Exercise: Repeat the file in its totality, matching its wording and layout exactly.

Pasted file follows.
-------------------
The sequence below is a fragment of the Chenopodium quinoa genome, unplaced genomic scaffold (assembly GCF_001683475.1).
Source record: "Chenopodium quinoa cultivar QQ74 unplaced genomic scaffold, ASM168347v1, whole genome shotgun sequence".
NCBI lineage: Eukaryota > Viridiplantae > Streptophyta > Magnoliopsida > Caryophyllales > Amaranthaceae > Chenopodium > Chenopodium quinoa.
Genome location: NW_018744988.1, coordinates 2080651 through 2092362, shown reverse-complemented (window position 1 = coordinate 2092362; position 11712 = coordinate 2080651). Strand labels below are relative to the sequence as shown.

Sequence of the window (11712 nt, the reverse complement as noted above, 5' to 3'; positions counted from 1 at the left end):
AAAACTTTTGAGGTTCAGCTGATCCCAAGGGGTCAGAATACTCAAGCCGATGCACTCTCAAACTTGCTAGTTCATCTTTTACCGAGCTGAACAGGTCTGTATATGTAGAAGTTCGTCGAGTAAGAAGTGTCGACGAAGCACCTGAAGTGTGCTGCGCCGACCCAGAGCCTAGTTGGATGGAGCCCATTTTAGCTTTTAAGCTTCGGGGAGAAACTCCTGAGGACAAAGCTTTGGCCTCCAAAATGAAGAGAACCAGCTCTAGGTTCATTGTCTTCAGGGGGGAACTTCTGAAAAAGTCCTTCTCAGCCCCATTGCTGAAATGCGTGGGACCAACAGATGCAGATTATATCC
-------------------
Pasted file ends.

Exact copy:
The sequence below is a fragment of the Chenopodium quinoa genome, unplaced genomic scaffold (assembly GCF_001683475.1).
Source record: "Chenopodium quinoa cultivar QQ74 unplaced genomic scaffold, ASM168347v1, whole genome shotgun sequence".
NCBI lineage: Eukaryota > Viridiplantae > Streptophyta > Magnoliopsida > Caryophyllales > Amaranthaceae > Chenopodium > Chenopodium quinoa.
Genome location: NW_018744988.1, coordinates 2080651 through 2092362, shown reverse-complemented (window position 1 = coordinate 2092362; position 11712 = coordinate 2080651). Strand labels below are relative to the sequence as shown.

Sequence of the window (11712 nt, the reverse complement as noted above, 5' to 3'; positions counted from 1 at the left end):
AAAACTTTTGAGGTTCAGCTGATCCCAAGGGGTCAGAATACTCAAGCCGATGCACTCTCAAACTTGCTAGTTCATCTTTTACCGAGCTGAACAGGTCTGTATATGTAGAAGTTCGTCGAGTAAGAAGTGTCGACGAAGCACCTGAAGTGTGCTGCGCCGACCCAGAGCCTAGTTGGATGGAGCCCATTTTAGCTTTTAAGCTTCGGGGAGAAACTCCTGAGGACAAAGCTTTGGCCTCCAAAATGAAGAGAACCAGCTCTAGGTTCATTGTCTTCAGGGGGGAACTTCTGAAAAAGTCCTTCTCAGCCCCATTGCTGAAATGCGTGGGACCAACAGATGCAGATTATATCC